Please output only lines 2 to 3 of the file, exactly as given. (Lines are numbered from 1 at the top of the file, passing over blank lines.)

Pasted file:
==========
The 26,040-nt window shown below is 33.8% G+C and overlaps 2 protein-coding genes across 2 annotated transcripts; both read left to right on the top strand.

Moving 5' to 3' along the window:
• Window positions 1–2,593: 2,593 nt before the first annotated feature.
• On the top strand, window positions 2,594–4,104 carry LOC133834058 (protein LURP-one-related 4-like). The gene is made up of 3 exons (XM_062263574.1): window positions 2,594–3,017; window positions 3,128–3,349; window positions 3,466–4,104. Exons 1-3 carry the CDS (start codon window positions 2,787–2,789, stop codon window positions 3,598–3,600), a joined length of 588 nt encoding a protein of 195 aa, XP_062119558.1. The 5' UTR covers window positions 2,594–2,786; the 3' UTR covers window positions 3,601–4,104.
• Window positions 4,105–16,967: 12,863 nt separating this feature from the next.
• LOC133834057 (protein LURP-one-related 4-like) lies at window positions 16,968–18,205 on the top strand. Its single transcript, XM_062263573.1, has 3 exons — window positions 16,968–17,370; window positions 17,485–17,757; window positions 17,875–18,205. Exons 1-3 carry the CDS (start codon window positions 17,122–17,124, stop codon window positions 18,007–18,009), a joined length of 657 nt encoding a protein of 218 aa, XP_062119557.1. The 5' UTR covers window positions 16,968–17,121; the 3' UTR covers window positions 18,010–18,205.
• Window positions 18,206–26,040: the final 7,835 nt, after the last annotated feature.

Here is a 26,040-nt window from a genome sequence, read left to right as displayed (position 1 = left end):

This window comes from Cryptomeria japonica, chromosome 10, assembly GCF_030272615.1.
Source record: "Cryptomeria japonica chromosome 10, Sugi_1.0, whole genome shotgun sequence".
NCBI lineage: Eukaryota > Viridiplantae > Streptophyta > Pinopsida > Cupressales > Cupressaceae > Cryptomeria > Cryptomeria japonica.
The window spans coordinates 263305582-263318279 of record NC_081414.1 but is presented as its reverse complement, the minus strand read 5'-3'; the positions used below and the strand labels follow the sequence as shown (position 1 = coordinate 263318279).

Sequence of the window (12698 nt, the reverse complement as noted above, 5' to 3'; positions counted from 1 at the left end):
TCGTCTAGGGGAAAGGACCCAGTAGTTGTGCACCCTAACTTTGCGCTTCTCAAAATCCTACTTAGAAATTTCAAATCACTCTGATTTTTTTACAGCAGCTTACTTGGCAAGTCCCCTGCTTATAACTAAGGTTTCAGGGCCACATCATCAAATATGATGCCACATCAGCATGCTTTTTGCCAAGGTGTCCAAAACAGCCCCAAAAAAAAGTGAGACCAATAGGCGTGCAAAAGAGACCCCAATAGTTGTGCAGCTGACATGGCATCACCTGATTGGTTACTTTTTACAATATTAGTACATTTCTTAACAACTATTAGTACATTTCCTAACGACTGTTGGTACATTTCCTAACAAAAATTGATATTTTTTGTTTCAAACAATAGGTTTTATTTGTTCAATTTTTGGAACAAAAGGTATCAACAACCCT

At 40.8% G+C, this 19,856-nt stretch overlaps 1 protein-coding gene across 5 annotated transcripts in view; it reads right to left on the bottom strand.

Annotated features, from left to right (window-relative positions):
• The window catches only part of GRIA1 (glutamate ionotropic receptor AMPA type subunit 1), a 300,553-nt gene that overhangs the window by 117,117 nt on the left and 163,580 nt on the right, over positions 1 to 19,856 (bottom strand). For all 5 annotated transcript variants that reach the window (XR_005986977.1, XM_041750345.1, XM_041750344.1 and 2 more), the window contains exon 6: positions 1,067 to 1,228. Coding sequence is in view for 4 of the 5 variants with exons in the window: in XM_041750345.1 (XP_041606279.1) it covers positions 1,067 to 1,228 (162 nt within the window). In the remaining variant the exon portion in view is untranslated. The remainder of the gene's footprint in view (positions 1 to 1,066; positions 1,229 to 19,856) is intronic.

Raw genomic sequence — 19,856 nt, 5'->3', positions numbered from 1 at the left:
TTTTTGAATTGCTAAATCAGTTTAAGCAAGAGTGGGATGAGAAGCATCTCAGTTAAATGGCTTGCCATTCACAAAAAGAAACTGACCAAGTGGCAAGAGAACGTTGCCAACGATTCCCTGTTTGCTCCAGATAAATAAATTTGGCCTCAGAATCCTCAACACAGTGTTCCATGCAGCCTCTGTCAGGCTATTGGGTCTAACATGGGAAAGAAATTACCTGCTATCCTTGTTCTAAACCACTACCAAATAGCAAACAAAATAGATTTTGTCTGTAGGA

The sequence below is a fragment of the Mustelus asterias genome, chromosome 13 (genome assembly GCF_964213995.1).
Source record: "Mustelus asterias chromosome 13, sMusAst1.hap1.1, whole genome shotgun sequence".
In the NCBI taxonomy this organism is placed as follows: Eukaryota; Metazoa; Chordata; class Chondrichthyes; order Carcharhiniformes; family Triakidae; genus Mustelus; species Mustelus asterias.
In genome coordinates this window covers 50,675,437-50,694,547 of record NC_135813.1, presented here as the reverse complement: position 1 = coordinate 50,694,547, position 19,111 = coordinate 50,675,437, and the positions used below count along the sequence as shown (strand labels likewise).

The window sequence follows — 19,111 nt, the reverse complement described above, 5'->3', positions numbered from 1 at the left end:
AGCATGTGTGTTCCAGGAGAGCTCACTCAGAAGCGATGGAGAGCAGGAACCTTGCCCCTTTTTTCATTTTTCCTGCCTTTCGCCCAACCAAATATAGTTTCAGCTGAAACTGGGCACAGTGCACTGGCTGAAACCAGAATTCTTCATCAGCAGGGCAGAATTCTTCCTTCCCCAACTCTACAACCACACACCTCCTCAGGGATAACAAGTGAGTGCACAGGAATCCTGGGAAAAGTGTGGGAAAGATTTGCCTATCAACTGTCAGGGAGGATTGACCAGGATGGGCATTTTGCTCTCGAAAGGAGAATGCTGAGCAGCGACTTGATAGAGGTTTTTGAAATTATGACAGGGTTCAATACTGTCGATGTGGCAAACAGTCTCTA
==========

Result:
Moving 5' to 3' along the window:
• Window positions 1–2,593: 2,593 nt before the first annotated feature.